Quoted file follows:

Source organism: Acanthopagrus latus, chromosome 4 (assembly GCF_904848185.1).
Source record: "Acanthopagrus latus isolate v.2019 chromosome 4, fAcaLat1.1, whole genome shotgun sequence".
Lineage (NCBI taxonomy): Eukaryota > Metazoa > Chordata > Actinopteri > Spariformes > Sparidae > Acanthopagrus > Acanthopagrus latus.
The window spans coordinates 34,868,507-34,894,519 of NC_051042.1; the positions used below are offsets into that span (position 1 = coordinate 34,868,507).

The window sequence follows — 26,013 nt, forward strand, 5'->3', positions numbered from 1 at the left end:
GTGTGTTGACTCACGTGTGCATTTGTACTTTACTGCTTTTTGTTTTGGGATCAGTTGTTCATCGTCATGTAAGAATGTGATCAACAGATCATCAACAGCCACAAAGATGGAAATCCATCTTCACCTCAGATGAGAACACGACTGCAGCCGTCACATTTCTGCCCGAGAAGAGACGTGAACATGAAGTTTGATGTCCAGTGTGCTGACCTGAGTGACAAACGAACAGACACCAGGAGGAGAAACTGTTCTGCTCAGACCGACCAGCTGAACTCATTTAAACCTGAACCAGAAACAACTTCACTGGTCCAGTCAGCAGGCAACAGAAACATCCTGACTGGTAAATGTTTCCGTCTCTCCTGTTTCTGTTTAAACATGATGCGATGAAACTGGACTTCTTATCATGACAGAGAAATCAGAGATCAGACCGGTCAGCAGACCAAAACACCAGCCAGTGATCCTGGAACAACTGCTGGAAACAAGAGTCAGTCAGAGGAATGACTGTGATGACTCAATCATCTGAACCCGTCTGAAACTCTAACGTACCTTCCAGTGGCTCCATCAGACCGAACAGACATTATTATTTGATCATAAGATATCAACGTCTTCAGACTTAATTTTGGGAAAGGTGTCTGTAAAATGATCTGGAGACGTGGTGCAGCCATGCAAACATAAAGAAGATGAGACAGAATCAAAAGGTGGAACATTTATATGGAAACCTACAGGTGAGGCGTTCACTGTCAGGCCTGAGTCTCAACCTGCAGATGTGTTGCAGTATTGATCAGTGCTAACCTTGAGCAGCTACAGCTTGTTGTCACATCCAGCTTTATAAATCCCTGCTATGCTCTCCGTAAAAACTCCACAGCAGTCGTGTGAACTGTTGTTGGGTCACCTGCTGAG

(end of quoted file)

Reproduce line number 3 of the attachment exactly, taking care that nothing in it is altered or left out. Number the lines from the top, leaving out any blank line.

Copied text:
Lineage (NCBI taxonomy): Eukaryota > Metazoa > Chordata > Actinopteri > Spariformes > Sparidae > Acanthopagrus > Acanthopagrus latus.